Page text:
Pierson College recently opened its gates for the first time in a year, but students settling into their renovated rooms face ongoing construction and several unfinished college spaces, including the library and parts of the basement.

Steven Brown, the acting director of project management, said the construction team finished almost all of its work by the Aug. 25 deadline. About one third of the team will work through mid-September to finish detailing the library and sections of the basement, he said, adding that he is very pleased with progress on the college.

“They’re pretty much doing the formal wrap-up now,” he said.

After a year of electrical, mechanical, plumbing, carpentry and painting work, all the student rooms in Pierson are complete and occupied.

Brown said that by mid-September Pierson students will have access to the college’s music room, dance studio, weight room, aerobics and exercise room, game room, and cafe, buttery and lounge — all part of the newly renovated basement. Pierson will share some basement facilities, such as a theater, basketball court, digital media center, pottery room, printing press and paper making room with Davenport College. These areas will not be accessible until renovations in Davenport are completed next year. An improved underground connection between Pierson and Davenport will also be opened at that time.

When Dan Bernstein ’05 moved into Pierson last week, he did not expect his newly renovated home to be as pristine as other parts of campus.

“I never assumed all the work would be done by August,” Bernstein said. “Construction usually doesn’t finish on time.”

Before renovations began, many rooms in Pierson were dim, cramped and ramshackle, Bernstein said. While Pierson students lived in Swing Space last year, construction workers repainted the college’s rooms and put in new floors. A new wing of the college, called Upper Court, will house several new suites. Pierson rooms are now more spacious, and many more students will have singles, he said.

Bernstein said he is very impressed by the finished renovations.

“[Pierson students] are all really excited to be back in a brand new college,” Bernstein said. “The construction now isn’t interfering with my life too much.”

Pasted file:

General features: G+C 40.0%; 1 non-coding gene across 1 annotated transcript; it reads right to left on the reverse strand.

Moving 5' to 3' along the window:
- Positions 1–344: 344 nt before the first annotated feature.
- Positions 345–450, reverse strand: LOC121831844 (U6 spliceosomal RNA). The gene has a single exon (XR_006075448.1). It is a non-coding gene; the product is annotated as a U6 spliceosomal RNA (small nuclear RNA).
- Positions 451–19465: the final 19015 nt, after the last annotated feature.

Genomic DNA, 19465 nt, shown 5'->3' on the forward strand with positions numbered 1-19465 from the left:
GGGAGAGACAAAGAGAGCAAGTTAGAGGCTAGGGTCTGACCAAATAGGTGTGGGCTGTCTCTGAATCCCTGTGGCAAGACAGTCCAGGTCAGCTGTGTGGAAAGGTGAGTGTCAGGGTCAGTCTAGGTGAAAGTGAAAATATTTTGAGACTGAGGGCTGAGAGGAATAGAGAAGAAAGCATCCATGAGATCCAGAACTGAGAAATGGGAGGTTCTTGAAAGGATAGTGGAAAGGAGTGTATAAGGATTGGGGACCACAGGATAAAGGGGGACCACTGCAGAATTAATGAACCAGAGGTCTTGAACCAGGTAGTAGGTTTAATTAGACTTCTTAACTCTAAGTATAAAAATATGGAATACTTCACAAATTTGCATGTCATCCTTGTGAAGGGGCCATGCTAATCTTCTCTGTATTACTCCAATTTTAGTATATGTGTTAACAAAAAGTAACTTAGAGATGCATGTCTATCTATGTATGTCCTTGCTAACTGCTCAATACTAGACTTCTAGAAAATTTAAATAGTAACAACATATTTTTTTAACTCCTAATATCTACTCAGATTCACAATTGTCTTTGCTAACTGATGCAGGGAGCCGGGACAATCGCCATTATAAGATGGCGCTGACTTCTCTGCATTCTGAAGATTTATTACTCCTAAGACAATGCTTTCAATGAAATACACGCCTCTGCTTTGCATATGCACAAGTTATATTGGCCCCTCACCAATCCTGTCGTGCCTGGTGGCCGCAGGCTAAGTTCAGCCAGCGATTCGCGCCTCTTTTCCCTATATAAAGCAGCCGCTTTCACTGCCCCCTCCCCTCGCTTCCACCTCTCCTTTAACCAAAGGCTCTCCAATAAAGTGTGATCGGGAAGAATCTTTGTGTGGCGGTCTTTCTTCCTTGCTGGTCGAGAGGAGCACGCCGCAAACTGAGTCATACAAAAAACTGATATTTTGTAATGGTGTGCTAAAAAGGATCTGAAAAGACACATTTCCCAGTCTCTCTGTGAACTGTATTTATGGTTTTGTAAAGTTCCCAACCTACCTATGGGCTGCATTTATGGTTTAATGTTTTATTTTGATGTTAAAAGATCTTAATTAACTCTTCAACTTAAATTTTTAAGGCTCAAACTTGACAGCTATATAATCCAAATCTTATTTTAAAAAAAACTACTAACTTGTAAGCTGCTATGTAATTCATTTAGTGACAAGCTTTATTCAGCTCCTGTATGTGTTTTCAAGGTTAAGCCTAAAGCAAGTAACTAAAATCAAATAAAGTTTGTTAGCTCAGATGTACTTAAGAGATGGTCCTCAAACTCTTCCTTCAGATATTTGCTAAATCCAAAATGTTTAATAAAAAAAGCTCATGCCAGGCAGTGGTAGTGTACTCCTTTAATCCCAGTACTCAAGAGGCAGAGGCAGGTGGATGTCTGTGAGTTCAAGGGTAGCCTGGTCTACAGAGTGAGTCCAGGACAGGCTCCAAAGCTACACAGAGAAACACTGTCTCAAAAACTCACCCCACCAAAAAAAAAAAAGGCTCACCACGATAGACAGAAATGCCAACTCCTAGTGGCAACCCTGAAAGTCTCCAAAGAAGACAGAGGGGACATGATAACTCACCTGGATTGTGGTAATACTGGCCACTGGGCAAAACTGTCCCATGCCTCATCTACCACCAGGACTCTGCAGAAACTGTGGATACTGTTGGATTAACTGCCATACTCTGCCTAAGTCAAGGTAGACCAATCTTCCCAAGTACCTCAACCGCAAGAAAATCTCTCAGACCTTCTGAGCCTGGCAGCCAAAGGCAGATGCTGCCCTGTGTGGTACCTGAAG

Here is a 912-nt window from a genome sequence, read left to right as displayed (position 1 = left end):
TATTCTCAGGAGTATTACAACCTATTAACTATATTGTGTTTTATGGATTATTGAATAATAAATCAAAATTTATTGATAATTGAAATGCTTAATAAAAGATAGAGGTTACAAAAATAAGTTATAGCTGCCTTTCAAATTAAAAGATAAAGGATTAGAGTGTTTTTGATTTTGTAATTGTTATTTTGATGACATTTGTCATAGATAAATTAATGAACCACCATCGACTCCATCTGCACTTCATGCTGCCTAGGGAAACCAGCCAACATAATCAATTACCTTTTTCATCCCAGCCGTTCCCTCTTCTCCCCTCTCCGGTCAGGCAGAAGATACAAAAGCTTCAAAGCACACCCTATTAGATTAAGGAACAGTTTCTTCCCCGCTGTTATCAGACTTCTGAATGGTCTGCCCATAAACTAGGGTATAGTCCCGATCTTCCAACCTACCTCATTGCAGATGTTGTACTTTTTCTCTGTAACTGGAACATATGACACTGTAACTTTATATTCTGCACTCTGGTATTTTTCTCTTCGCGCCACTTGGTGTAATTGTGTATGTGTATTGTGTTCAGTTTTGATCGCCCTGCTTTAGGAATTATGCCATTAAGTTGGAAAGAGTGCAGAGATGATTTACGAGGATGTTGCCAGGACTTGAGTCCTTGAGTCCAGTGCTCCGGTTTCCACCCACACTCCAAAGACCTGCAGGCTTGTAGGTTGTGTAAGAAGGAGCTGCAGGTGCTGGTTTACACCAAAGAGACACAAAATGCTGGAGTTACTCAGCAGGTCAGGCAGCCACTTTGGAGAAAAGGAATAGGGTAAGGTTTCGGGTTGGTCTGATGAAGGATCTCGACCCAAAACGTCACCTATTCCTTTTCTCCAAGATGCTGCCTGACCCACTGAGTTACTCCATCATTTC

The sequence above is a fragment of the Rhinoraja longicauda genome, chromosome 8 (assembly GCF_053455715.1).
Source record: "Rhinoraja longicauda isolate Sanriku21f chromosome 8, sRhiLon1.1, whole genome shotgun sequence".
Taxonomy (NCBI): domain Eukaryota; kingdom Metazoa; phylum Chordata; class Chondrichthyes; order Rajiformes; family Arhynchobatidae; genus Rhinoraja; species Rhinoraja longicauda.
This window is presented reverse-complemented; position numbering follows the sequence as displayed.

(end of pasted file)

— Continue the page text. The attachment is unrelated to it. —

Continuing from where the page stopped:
Some Pierson students, most of whom have lived in Lanman-Wright or Swing Space in the past two years, -said they are happy to finally live in their residential college, even with a few unfinished areas. Gary Gregoricka ’06 said Yale is beginning to feel more like a home to him because he finally lives in a small community setting.

“This is easily the finest place to live,” Gregoricka said. “There’s nothing like having a college of your own with a dining hall, library and music room.”

But Randall Rubinstein ’06 said before he can feel comfortable in Pierson, he needs some time to acquaint himself with a building he did not occupy for his first two years at Yale.

“I just moved in, so I can’t say much about Pierson,” Rubinstein said. “After it’s done, I’m sure it will all be beautiful.”

Some students said noise from construction has woken them up early in the morning a few times, but they said the disturbance has not been significant. Most of the major work is removed from the college’s main courtyard. Because neighboring Davenport College is under renovation this year, students said they were expecting to become familiar with the sights and sounds of construction.

Megan Crandell ’07 said she was amazed by the renovation project and doesn’t mind waiting a little longer for facilities she never had in Lanman Wright as a freshman.

“Pierson looks much better than it did last year,” Crandell said. “And it’s a vast improvement on [Lanman Wright].”

Although many upperclassmen said the recent hot weather has made them appreciate Swing Space’s air conditioned rooms, they said they would definitely choose Pierson’s courtyard, architecture and facilities over Swing Space’s apartment-style living.

“Swing Space may have been modern and comfortable, but it was really just a holding tank,” Gregoricka said.

Pierson Dean Christa Dove said the college’s administrators have moved comfortably into new offices. She said students are handling unfinished renovations well and have not made any significant complaints.

“I think the students are all coping very well because they are happy to be in these glorious new quarters,” Dove said.

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